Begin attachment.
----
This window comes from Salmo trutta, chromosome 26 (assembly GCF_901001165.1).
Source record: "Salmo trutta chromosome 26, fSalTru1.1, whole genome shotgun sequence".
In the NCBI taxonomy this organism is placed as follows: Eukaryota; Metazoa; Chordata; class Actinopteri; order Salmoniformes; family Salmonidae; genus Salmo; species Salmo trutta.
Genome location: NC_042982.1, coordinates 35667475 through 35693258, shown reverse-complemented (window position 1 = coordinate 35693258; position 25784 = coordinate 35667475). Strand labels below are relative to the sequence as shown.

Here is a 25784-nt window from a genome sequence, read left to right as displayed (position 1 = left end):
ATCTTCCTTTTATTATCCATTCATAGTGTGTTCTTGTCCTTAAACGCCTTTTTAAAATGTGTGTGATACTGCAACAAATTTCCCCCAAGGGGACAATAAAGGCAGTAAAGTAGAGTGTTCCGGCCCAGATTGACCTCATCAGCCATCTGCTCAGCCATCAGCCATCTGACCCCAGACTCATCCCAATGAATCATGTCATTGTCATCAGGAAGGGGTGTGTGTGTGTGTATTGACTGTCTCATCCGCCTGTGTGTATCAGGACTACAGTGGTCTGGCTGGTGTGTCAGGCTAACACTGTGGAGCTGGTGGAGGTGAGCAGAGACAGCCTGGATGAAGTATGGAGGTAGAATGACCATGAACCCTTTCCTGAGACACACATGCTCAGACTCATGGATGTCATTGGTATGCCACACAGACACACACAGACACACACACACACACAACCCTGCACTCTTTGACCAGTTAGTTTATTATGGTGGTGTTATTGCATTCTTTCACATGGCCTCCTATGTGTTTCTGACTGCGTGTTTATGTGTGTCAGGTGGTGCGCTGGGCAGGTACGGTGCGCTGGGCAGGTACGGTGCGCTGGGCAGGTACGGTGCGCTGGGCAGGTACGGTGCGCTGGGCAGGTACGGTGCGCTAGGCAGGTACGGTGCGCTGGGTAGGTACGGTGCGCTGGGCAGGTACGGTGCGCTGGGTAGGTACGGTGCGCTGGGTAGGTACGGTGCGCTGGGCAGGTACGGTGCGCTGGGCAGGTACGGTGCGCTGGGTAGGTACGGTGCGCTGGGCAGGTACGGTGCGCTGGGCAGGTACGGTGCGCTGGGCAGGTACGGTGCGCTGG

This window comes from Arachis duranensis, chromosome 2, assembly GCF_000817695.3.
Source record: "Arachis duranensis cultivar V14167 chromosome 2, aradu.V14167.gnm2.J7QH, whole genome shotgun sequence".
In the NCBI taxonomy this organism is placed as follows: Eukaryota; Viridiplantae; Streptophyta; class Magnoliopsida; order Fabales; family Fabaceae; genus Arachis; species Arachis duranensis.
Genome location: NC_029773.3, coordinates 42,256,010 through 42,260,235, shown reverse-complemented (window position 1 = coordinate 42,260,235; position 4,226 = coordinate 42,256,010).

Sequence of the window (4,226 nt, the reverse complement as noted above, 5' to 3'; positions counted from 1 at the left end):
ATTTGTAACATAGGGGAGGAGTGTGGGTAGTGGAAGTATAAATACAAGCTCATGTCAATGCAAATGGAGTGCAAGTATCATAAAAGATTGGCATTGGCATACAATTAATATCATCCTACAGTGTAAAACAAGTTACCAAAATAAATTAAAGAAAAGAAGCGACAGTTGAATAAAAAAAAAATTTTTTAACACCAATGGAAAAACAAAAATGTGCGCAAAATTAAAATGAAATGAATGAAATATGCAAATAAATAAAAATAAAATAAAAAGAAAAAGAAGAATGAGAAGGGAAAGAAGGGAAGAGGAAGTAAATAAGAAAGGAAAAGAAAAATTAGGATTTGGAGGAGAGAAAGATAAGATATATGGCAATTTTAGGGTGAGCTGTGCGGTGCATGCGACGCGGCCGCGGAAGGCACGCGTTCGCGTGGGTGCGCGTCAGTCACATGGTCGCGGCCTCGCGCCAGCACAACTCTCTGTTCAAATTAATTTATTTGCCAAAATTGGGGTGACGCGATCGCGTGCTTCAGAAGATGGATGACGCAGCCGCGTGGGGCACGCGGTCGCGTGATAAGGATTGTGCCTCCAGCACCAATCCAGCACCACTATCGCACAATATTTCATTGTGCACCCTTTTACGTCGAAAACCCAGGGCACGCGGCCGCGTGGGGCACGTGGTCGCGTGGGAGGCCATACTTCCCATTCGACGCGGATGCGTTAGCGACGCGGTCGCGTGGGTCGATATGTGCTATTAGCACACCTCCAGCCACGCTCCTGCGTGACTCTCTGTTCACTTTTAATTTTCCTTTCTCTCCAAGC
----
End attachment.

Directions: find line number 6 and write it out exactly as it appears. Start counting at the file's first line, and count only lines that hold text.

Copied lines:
ATCTTCCTTTTATTATCCATTCATAGTGTGTTCTTGTCCTTAAACGCCTTTTTAAAATGTGTGTGATACTGCAACAAATTTCCCCCAAGGGGACAATAAAGGCAGTAAAGTAGAGTGTTCCGGCCCAGATTGACCTCATCAGCCATCTGCTCAGCCATCAGCCATCTGACCCCAGACTCATCCCAATGAATCATGTCATTGTCATCAGGAAGGGGTGTGTGTGTGTGTATTGACTGTCTCATCCGCCTGTGTGTATCAGGACTACAGTGGTCTGGCTGGTGTGTCAGGCTAACACTGTGGAGCTGGTGGAGGTGAGCAGAGACAGCCTGGATGAAGTATGGAGGTAGAATGACCATGAACCCTTTCCTGAGACACACATGCTCAGACTCATGGATGTCATTGGTATGCCACACAGACACACACAGACACACACACACACACAACCCTGCACTCTTTGACCAGTTAGTTTATTATGGTGGTGTTATTGCATTCTTTCACATGGCCTCCTATGTGTTTCTGACTGCGTGTTTATGTGTGTCAGGTGGTGCGCTGGGCAGGTACGGTGCGCTGGGCAGGTACGGTGCGCTGGGCAGGTACGGTGCGCTGGGCAGGTACGGTGCGCTGGGCAGGTACGGTGCGCTAGGCAGGTACGGTGCGCTGGGTAGGTACGGTGCGCTGGGCAGGTACGGTGCGCTGGGTAGGTACGGTGCGCTGGGTAGGTACGGTGCGCTGGGCAGGTACGGTGCGCTGGGCAGGTACGGTGCGCTGGGTAGGTACGGTGCGCTGGGCAGGTACGGTGCGCTGGGCAGGTACGGTGCGCTGGGCAGGTACGGTGCGCTGG